Displacer :: Foundation (Hymen)

A mixture of solids, liquids and opaque gases, each piece rattles effortlessly as a series of ingredients melt together in a fuzzy subatomic layer. Submerging ambience, rugged beats and smoldering bass, Foundation peals yet another layer of Displacer’s inspiring audio-visual skills.

Displacer ‘Foundation’

[Release page] I’ll step forward right now—a slight bias towards Michael Morton’s Displacer alias is ever present as you read these words. Without delving too far into Displacer’s recent history, it is safe to say he’s continued to expand upon chilled post-industrial trip hop iterations and has been featured on two heavyweight imprints such as M-Tronic and Tympanik Audio over the past decade. With 2011’s Night Gallery (Tympanik Audio) the “post-industrial insignia associated with Displacer is stripped away in place of a more plasmic flow of evolved production skills.” This is the case on his latest album signed to Germany’s highly-regarded Hymen Records. With Foundation being his eight offering for fellow inhabitants of this circular cosmic spot, how has the artist pushed forward—if at all—with Foundation?

Perhaps the most accomplished album to date, Foundation is an apt title that digs several feet below the surface to inspect the infrastructure of Displacer’s sound collage. A mixture of solids, liquids and opaque gases, each piece rattles effortlessly as a series of ingredients melt together in a fuzzy subatomic layer. Submerging ambience, rugged beats and smoldering bass, Foundation peals yet another layer of Displacer’s inspiring audio-visual skills.

Opening with the bass-infused buzz of “Dark Star,” perhaps an ode to the classic film, the analog machinery is all tuned and ready for subsequent light rays of its adjacent audio entities. “Totality,” “Distress Call,” “Space Parts,” and “Outland”—which appeared on Tympanik Audio’s Emerging Organisms Volume 4 in 2011—are the crowning achievements. Each piece contains the splintered strands of Displacer’s DNA. Thick patches of percussion, rolling low-end rumblings and an industrial backbone has these tracks in fluid motion and flowing emotion. The twin peaks of “Ghosts Part 1″—a silent moving, invisible ambient piece—is offset with its “Part 2” counterpart displaying a droning guitar thread of stargazed lushness. These two pieces as well as the marching dynamics of “Moonrise,” the dub-techno thump of “Firebug,” to the brooding undercurrent of “Warbound” could perhaps ignite future album themes as they segue into shifting genres on Foundation.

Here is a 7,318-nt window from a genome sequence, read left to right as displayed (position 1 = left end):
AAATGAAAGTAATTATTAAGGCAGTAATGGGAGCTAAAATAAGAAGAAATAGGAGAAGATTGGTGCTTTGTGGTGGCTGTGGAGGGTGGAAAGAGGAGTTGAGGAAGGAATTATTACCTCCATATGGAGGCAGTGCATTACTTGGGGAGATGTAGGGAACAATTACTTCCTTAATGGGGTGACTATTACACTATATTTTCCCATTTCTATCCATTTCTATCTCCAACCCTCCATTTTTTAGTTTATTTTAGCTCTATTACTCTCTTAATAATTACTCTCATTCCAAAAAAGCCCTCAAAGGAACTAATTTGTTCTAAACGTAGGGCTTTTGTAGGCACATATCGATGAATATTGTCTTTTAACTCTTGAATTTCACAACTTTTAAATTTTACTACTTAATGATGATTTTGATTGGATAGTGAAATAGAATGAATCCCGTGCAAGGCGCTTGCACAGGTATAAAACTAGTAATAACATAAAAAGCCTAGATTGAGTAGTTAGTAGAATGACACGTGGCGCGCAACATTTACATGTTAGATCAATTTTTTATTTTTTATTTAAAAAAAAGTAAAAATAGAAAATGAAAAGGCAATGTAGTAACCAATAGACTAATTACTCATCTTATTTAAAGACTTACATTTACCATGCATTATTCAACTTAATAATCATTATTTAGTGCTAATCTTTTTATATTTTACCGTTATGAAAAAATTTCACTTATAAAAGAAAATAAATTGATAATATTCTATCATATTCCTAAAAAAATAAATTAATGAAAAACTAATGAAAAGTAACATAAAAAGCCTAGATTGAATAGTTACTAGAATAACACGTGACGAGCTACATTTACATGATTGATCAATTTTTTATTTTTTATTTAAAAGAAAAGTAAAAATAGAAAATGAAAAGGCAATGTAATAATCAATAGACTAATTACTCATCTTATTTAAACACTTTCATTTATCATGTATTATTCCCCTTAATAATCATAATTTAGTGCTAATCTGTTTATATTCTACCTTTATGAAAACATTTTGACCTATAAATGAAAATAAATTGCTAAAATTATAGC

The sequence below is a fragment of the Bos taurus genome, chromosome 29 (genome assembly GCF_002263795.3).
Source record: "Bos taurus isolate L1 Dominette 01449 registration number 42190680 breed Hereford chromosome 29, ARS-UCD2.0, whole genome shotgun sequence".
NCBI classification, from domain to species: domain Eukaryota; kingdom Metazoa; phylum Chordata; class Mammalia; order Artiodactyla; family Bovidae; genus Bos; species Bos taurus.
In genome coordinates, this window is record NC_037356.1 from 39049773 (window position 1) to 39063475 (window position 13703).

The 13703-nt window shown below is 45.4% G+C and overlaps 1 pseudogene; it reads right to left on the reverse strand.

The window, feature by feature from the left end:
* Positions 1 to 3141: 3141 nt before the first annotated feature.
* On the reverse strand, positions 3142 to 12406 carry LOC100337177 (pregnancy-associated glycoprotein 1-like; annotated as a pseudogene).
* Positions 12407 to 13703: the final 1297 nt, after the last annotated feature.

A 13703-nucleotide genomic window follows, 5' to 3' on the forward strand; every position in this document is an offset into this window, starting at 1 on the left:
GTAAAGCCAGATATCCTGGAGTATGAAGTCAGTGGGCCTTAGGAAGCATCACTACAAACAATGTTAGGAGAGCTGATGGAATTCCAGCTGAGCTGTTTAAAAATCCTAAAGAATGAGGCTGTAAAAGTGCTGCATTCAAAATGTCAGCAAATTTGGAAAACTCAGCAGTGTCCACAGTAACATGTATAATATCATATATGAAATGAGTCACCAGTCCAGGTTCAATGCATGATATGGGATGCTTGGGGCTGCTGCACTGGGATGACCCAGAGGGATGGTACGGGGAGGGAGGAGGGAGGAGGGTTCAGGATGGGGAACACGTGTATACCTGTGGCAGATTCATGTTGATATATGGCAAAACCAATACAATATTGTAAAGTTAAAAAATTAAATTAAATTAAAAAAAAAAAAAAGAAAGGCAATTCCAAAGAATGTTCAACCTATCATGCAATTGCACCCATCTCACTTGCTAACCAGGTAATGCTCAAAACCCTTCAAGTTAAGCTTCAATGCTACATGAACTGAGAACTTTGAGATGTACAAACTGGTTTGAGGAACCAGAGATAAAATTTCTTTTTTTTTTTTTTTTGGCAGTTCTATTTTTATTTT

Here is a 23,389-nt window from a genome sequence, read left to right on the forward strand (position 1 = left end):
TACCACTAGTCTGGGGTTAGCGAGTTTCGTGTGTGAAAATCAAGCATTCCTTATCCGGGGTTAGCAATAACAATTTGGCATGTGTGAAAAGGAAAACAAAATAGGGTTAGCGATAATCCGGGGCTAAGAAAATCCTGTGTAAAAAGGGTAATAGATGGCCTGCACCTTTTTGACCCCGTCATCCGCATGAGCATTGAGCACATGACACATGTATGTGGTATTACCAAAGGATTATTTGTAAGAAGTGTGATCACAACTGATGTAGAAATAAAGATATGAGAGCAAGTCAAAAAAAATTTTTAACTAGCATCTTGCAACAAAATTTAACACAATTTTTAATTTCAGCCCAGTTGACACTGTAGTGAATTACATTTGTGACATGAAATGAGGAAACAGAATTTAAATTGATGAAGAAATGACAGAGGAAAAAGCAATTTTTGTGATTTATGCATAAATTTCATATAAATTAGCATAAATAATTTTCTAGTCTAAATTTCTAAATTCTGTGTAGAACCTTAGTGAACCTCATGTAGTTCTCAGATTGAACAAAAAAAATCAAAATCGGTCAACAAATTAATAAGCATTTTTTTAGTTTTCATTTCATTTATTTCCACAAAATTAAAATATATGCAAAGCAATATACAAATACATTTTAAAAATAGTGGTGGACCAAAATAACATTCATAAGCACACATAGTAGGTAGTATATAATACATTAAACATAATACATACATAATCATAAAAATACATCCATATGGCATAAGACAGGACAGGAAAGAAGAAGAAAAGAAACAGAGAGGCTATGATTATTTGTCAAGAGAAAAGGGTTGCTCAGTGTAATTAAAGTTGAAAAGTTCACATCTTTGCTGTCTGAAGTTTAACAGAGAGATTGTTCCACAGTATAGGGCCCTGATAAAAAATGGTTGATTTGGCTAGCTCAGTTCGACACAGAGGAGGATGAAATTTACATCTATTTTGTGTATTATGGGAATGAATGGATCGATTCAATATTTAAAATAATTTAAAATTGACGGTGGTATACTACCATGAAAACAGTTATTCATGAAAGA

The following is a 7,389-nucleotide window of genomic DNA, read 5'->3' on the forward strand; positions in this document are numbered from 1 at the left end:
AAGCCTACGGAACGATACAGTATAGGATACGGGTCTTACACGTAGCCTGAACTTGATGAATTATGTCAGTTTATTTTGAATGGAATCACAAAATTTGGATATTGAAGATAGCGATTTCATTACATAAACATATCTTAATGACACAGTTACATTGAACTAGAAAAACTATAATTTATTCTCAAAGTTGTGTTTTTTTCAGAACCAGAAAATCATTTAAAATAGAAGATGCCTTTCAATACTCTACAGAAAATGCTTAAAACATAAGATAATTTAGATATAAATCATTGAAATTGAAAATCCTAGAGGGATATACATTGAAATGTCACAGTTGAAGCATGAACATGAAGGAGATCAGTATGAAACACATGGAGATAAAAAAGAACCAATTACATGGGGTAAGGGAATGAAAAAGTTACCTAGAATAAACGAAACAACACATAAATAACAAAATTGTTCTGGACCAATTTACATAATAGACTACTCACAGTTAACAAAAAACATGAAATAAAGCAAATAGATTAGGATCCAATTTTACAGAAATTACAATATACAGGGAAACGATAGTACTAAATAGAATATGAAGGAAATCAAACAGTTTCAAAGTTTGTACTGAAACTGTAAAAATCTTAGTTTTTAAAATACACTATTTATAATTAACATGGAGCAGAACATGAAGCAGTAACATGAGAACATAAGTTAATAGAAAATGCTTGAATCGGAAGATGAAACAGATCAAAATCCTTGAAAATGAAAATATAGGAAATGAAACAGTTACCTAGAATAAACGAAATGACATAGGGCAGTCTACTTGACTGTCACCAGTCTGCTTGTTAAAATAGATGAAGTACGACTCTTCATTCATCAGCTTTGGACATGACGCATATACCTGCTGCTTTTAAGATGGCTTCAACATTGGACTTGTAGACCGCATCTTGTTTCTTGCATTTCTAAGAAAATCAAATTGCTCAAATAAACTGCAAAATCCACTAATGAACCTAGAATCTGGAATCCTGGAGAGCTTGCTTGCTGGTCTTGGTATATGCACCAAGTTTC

But just as you begin to wrap your head and ears around the push-pull effect of Foundation‘s sonic pallet, “We’ll Watch It Burn” hints at a more relaxed shoegazed effort as does the closing atmospheric fog of “Leviathan.” Sandwiched inside these waves of mild turbulence you’ll find that “Red Sky” takes a simmering approach to the downbeat landscape—lightly weaving calmed percussion and emanating like the Casino Vs Japan’s classic Go Hawaii from a decade ago—its pseudo-Hawaiian rhythm burst is both enlightening and entrancing.

If the above-mentioned bias derails your intentions to snap up this gem, then I’m glad you read this entire review as Foundation is really stands on its own whether or not you’re familiar with Displacer’s body of work.

Foundation is available on Hymen. [Release page]

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